2.2. Infantile acne

2.2.1. Presentation and pathogenesis

Infantile acne is a less common occurrence, compared to neonatal acne and it is observed between the first and twelfth months of extrauterine life. However, it can also develop in later periods, such as the 14th and 16th months [4, 15]. Infantile acne is more diffuse, inflamed, and persistent [3]. Similar to neonatal acne, infantile acne is also more common in males [2, 4]. Lesions are typically characterized by open and closed comedones, inflammatory papules and pustules, nodules and less commonly by scar forming cysts [1, 2, 3]. Infantile acne is most frequently seen on cheeks and less commonly seen on the chest and back (Figure 1) [1, 2]. Acne conglobata, which has primarily facial involvement and is clinically similar to the adult form, is rarely seen [2]. Infantile acne, particularly conglobate infantile acne, may be associated with severe acne, which is seen during the adolescent period, and there is typically a positive family history of severe acne in these patients [16].


Figure 1.

Infantile acne; an 8-month-old girl presented with closed comedones and inflammatory papules and pustules on her cheeks.

The causes of acne development during the infantile period are not so distinct. The presence of a positive family history emphasizes the role of genetic factors [8]. The general opinion tends toward the presence of sensitivity to the circulating adrenal and gonadal androgens. The release of adrenal androgens decreases close to age 1 and remains silent until the ages of 6-8. Zona reticularis which is the androgen-secreting part of fetal adrenal gland is large in both girls and boys and it gradually gets smaller beginning at age 1, during childhood period [8, 15]. It is thought that high levels of dehydroepiandrosterone (DHEA) and dehydroepiandrosterone sulfate (DHEAS) secreted as a result of the continuation of fetal adrenal gland function after the neonatal period causes acne development by stimulating the sebaceous glands [4, 8]. While there are high amounts of luteinizing hormone (LH) and testicular androgen production until age one in boys, indeed, there is no testicular androgen production between age one and adrenarche. However, in girls, testosterone levels rapidly decrease at birth or within the first two weeks after birth. Thus, this situation explains why acne is more commonly seen in males [4, 8].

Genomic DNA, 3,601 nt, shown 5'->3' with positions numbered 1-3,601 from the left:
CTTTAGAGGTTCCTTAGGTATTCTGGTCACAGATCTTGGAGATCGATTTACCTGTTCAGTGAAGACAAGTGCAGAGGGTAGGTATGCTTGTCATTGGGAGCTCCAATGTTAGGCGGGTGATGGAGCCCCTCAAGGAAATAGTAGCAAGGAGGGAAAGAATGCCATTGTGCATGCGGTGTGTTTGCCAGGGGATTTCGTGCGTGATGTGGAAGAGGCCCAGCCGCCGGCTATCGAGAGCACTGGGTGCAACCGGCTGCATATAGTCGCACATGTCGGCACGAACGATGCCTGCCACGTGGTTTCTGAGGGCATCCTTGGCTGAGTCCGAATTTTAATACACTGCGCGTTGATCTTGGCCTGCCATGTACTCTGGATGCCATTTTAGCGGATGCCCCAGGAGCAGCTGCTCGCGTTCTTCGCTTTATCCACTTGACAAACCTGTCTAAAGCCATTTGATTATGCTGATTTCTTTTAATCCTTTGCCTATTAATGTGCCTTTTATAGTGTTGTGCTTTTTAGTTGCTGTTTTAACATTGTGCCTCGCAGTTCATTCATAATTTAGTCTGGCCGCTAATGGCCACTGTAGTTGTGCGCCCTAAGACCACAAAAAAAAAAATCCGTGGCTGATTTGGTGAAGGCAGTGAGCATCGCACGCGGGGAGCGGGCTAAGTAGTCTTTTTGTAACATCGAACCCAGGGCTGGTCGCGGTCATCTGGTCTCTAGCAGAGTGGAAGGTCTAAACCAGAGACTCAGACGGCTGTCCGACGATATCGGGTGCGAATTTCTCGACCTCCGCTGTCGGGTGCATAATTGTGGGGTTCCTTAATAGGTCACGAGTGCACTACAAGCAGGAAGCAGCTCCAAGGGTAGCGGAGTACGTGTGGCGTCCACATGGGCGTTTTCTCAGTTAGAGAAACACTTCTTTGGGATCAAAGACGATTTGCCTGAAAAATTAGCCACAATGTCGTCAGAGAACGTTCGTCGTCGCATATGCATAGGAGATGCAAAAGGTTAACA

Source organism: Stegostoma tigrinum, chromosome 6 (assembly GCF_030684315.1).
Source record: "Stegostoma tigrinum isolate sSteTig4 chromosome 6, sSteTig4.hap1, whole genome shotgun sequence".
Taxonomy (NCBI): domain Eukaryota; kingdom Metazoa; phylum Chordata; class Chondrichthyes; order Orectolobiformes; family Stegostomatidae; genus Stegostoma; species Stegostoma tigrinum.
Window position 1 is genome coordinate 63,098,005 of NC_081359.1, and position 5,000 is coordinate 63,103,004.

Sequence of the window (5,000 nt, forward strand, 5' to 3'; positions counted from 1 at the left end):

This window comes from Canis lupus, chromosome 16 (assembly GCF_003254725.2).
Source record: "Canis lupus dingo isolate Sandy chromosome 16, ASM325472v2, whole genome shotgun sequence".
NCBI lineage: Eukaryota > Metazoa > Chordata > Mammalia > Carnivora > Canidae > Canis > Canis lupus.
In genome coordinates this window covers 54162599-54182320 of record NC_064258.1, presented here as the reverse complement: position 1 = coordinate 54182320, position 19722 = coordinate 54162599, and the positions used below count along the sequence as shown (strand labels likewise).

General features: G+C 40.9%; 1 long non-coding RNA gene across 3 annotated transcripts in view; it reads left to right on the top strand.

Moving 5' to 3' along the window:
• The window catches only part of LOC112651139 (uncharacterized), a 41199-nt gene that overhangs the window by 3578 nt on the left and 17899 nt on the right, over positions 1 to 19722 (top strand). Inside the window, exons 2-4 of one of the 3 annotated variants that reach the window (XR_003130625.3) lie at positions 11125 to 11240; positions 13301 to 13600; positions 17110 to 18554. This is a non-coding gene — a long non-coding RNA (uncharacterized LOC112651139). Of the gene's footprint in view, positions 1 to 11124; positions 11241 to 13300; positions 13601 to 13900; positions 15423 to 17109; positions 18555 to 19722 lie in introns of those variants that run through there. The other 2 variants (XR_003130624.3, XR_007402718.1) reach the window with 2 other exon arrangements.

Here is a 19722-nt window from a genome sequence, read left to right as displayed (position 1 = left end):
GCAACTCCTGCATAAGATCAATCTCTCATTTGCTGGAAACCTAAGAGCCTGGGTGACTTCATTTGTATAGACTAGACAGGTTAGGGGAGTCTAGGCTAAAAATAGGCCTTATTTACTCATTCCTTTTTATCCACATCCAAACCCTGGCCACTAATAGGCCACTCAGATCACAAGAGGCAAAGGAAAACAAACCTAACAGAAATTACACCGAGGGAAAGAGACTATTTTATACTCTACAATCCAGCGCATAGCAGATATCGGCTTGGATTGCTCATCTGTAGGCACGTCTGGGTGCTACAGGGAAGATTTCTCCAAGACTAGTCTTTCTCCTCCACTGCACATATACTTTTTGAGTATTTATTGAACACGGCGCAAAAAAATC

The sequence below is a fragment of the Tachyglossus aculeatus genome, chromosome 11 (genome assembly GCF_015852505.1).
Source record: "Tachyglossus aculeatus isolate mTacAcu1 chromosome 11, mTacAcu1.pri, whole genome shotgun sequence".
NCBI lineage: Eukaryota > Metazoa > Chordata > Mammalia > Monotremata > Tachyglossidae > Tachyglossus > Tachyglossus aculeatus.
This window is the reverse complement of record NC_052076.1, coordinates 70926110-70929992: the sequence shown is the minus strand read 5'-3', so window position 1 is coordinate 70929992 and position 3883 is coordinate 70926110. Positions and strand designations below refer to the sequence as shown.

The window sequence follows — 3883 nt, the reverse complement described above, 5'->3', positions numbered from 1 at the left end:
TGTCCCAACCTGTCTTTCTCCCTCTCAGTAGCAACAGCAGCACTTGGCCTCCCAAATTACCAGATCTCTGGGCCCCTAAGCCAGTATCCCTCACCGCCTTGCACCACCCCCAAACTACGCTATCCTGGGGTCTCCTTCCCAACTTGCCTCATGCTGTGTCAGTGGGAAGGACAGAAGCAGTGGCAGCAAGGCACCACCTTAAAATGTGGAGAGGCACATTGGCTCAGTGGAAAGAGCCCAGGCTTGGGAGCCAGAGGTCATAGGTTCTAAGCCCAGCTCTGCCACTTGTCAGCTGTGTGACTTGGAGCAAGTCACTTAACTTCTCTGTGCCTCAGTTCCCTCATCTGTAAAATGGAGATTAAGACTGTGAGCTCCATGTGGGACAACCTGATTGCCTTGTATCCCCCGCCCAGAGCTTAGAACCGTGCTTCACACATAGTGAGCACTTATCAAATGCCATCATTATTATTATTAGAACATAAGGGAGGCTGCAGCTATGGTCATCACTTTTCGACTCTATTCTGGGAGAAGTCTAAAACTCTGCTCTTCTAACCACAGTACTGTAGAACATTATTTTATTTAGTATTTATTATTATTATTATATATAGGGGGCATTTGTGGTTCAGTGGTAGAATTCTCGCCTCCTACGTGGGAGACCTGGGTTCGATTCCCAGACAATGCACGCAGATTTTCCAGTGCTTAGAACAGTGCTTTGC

Most infantile acne is not associated with an underlying endocrinological abnormality. However, if the lesions are persistent, severe, and unresponsive to treatment, or if there is a finding of hyperandrogenism in the physical examination of the infant (pubic hair, cliteromegaly, hirsutism, alopecia, accelerated growth, etc.), additional laboratory investigations for underlying abnormalities should be performed [2, 7, 15]. Measurements of bone age, serological tests such as follicle-stimulating hormone (FSH), LH, free and total testosterone, DHEA, DHEAS, 17β-hydroxyprogesterone, prolactin, and adrenocorticotropic hormone (ACTH) stimulation test should be performed [2, 4]. In rapidly developing infantile acne, attention should be given to virilizing tumors [17]. If the tests reveal an abnormality, the infant should be referred to pediatric endocrinology.